I did like Nadia getting distracted by her ex; she'd be in the middle of working through things with Alan and the ex would show up and she'd run after him, completely switching tracks with no awareness.

Natasha Lyonne made it all worthwhile though, and I really liked Nadia and Alan's friends.
posted by fleacircus at 11:44 PM on February 8


queenofbithynia thank you for that review. I looked at some descriptions of the book and I couldn't reconcile what I read with "dark" so that explains quite a bit.

The Whelk, at one point being hustled to the fire escape she remarks "I have a fire escape? I have to change my air bnb listing." My assumption is used this place for airbnb listings to make money and was using it for the party. I have a friend in california who does this. He's s a former clothing designer so the spaces are very visually striking and I could totally see him saying something like that. (I think he would also appreciate her eye make up.)
posted by miss-lapin at 7:01 AM on February 9 [4 favorites]


Started strong, ended incoherently. (Nice imagery! Nice messaging about carrying our issues around with us! But a blur of pictures and feelings that didn’t add up for me.)

Early on, the scene where they talk about video games and how the idea of a game where you have to get by on your own without any outside support is impossible worked fine as a bit of heavy metaphor, but as someone who has played a game or two it felt like an obvious tell that the writers haven’t.
posted by Going To Maine at 9:28 AM on February 9 [2 favorites]


I loved this! Meant to watch one episode then start my Saturday and watched the whole thing. It felt really fresh, and seconding queenofbithynia that it was a weird feeling to be apprehensive when Nadia follows Horse for a haircut(!) and then realise he could kill her and be fine.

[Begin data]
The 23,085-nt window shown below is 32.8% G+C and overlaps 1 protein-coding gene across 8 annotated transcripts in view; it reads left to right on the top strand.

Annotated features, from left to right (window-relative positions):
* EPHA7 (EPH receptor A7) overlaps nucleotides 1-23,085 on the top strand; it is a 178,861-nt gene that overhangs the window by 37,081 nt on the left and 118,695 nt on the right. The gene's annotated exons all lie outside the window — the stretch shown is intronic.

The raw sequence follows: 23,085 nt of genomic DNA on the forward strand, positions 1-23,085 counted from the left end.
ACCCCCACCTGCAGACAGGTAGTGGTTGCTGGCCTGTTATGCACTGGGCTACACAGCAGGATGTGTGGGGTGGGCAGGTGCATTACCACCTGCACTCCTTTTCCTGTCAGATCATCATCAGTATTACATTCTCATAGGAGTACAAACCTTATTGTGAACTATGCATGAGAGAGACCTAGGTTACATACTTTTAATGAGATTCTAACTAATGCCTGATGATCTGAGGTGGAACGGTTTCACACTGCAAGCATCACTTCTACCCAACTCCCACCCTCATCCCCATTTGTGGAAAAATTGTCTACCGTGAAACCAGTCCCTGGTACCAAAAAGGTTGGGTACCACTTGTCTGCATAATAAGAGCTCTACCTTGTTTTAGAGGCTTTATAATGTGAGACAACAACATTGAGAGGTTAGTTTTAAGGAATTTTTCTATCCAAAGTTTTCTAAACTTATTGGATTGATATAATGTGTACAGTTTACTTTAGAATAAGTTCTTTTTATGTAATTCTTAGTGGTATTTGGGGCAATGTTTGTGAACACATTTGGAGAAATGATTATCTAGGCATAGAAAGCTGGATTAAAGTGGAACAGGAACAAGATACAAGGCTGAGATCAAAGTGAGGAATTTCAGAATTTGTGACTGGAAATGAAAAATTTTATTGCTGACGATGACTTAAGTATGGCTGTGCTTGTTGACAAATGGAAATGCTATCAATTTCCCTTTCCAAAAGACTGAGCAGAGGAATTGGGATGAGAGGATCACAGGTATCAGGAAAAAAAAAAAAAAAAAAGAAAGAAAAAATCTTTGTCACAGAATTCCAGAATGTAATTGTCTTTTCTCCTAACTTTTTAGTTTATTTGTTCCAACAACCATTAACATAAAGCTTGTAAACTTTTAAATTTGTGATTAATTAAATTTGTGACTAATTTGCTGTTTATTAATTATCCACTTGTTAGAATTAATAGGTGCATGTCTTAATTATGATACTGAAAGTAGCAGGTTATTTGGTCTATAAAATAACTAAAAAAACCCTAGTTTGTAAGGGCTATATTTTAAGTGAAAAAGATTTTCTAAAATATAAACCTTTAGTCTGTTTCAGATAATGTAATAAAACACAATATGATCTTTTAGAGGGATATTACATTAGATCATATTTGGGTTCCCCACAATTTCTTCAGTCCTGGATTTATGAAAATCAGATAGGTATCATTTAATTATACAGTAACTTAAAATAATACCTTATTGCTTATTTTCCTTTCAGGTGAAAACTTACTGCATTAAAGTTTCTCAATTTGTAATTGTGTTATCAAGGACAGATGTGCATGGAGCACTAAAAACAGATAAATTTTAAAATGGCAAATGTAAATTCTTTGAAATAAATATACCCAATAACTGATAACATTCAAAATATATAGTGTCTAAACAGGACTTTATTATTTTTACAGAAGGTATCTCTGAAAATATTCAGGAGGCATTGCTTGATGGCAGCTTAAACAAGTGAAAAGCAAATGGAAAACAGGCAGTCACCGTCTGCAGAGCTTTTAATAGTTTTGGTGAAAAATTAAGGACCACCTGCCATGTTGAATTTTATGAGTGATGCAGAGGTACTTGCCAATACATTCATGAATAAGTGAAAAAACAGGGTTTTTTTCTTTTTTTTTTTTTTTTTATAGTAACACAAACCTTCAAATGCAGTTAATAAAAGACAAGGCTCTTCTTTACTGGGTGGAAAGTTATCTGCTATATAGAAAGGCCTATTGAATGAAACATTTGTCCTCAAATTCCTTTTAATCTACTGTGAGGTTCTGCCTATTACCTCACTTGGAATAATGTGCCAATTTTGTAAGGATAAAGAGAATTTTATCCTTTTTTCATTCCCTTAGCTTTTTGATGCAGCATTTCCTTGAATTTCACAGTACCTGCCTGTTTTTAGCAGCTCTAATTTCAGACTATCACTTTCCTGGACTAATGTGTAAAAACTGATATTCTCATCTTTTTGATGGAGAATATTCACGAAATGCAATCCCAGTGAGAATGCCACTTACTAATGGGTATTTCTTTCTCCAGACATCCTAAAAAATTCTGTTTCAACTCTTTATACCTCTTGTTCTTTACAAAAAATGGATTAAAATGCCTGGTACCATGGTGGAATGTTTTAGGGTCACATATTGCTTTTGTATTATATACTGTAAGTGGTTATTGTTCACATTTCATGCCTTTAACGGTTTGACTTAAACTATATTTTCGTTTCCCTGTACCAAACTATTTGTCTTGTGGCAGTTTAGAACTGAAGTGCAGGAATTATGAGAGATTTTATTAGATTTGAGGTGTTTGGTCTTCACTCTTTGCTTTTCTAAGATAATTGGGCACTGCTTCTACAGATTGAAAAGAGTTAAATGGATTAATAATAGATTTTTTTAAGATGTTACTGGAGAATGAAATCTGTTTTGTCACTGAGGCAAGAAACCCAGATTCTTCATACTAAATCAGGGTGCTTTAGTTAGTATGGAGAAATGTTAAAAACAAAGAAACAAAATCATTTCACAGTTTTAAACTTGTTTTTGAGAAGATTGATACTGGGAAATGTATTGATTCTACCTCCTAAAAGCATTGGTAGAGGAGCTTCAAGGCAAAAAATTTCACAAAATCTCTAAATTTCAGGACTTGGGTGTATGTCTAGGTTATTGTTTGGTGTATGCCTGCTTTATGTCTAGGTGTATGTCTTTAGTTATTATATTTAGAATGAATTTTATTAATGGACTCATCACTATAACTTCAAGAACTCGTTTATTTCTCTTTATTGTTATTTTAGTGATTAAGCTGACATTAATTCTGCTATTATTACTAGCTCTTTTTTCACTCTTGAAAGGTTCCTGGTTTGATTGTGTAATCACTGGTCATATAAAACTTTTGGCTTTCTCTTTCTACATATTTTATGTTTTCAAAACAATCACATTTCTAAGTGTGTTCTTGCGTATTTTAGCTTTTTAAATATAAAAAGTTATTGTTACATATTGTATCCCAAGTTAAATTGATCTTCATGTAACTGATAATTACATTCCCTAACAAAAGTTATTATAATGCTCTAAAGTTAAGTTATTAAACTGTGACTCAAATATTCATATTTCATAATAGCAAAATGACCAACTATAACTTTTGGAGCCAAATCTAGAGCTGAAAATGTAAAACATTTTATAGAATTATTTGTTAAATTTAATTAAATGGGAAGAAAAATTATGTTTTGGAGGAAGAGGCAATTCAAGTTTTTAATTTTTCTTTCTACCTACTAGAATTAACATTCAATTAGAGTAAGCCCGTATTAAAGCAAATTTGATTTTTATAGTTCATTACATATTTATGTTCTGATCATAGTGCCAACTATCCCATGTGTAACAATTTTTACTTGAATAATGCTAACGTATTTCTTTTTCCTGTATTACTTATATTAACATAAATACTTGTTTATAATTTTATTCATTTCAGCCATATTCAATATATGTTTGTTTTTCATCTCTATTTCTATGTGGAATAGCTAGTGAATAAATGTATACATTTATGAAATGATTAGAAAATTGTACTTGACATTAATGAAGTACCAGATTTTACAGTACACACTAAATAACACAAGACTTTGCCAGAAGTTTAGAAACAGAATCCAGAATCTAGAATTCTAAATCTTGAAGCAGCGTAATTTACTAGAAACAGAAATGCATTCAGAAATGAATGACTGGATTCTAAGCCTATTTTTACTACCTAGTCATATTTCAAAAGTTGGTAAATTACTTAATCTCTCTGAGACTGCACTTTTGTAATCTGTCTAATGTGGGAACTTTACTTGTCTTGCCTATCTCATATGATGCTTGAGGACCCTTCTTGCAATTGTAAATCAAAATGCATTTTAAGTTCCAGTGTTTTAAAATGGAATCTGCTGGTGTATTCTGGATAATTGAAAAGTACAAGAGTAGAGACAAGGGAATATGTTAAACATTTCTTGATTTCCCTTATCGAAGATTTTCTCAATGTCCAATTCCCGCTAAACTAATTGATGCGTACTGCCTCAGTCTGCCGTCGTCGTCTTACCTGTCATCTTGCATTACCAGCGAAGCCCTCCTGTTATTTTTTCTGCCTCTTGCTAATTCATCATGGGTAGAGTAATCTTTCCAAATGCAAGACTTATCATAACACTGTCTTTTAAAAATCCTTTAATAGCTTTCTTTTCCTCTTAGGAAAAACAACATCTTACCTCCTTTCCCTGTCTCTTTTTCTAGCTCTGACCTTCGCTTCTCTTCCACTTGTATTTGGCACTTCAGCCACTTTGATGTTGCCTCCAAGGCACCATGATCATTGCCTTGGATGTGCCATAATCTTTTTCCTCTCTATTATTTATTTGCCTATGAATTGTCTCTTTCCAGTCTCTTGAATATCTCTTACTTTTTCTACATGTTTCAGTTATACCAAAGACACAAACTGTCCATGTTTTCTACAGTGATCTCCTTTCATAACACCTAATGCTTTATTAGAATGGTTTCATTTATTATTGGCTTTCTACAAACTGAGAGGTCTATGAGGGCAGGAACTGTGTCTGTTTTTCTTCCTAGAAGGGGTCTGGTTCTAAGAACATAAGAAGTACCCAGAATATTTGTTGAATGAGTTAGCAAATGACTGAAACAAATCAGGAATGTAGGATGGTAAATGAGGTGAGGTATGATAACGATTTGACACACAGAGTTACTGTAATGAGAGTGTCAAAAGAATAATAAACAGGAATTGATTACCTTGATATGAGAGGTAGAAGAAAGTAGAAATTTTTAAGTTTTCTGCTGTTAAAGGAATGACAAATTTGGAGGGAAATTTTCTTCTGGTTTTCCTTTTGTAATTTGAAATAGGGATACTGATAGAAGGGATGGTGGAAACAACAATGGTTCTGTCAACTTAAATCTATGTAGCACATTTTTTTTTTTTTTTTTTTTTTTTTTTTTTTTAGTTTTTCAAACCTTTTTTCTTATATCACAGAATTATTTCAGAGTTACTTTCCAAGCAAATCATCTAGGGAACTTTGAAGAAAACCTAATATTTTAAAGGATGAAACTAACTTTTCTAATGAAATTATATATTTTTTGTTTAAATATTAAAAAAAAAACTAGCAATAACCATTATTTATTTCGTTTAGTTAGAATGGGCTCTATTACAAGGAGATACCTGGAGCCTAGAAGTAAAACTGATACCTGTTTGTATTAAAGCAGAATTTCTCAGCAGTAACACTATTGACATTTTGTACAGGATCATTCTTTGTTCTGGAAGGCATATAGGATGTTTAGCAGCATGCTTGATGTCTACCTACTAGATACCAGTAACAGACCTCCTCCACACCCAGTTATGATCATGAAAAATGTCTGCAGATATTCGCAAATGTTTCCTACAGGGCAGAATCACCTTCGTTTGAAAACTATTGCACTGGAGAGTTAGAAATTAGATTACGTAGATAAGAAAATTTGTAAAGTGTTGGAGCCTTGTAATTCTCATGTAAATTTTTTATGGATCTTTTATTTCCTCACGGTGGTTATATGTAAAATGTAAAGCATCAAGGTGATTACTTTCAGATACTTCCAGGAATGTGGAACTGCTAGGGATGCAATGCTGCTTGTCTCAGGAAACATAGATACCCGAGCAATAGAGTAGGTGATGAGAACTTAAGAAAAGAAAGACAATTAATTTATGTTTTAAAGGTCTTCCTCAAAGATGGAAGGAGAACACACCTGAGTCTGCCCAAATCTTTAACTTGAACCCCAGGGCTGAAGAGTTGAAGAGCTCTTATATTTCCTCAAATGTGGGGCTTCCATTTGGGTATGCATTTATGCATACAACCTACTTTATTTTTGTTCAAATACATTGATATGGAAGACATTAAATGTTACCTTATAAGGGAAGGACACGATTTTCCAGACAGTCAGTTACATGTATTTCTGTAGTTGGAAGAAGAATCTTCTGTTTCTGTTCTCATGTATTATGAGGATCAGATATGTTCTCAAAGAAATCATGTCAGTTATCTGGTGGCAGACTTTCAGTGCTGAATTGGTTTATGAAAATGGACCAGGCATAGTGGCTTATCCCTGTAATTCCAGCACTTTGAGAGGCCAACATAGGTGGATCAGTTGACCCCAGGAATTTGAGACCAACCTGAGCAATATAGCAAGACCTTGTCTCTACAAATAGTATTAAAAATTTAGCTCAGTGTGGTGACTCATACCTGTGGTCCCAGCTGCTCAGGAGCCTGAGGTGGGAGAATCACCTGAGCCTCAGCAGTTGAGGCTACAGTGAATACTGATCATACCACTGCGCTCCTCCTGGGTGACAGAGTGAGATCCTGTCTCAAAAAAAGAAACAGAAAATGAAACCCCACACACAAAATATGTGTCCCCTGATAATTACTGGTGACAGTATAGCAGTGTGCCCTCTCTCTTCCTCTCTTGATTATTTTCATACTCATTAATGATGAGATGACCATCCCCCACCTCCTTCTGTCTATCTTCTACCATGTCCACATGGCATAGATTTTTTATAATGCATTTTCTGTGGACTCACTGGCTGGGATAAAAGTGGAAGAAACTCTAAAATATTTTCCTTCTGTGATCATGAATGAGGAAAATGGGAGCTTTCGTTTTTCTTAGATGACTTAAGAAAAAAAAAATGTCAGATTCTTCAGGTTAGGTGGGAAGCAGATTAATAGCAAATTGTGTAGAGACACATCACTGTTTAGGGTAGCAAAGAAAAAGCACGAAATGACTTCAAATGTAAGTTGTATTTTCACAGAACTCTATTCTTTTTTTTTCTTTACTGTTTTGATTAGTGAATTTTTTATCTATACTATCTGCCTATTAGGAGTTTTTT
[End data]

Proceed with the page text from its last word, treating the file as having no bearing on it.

I wouldn't have wanted to know beforehand but it was difficult watching suicidal idealisation being played out. Glad it ended realistically positive, with her telling Alan of course she couldn't promise happiness, just being present.
posted by ellieBOA at 9:48 AM on February 9 [6 favorites]


Loved this series - so many layers. Regarding Emily of New Moon, isn't Nadia's childhood experience more similar to the character of Ilse in the book? It's been decades since I read it (and re-read it, over and over) but iirc, Ilse herself was carrying somewhat of a bad reputation because her mother had supposedly abandoned her family. (So, child bearing a burden for the mother's "faults.") And then Emily and Ilse become friends, but then there is some sort of falling out, and then later Emily has a dream or vision that SPOILER ALERT Ilse's mother had actually fallen down an old well.

So I can see child-Nadia reading Emily of New Moon and thinking she's like Emily, because she's got the godmother who can provide stability and proper meals, but she's actually Ilse and she's going to carry this awful burden. But she has to face what really happened as an adult,even though it's not as tidy as what really happened with Ilse's mother, because she can't not be the person who lived through that experience.
posted by stowaway at 9:20 PM on February 9 [6 favorites]


Whoops, I watched the whole thing.

I was surprised at how much I cared about Nadia and Alan by the end. Also, really glad I didn't know about Alan before watching, the fact that he's half the show took me by surprise (in a good way).

I think the only part that didn't really work for me was when Nadia started seeing her younger self. There wasn't an Alan equivalent exchange, and it felt like a shortcut to make Nadia realize what she had to do.

It was also funny! I was not expecting funny! Most of the background conversations were great.
posted by dinty_moore at 7:29 PM on February 10 [4 favorites]


Early on, the scene where they talk about video games and how the idea of a game where you have to get by on your own without any outside support is impossible worked fine as a bit of heavy metaphor, but as someone who has played a game or two it felt like an obvious tell that the writers haven’t.

does it really strike you as likely that none of the writers has ever played a video game, heard of a video game, or heard anyone talk about playing a video game? more likely, I mean, than any of them daring to make a joke at the expense of video games? b/c I don't think making broad fun of video games is that unthinkable.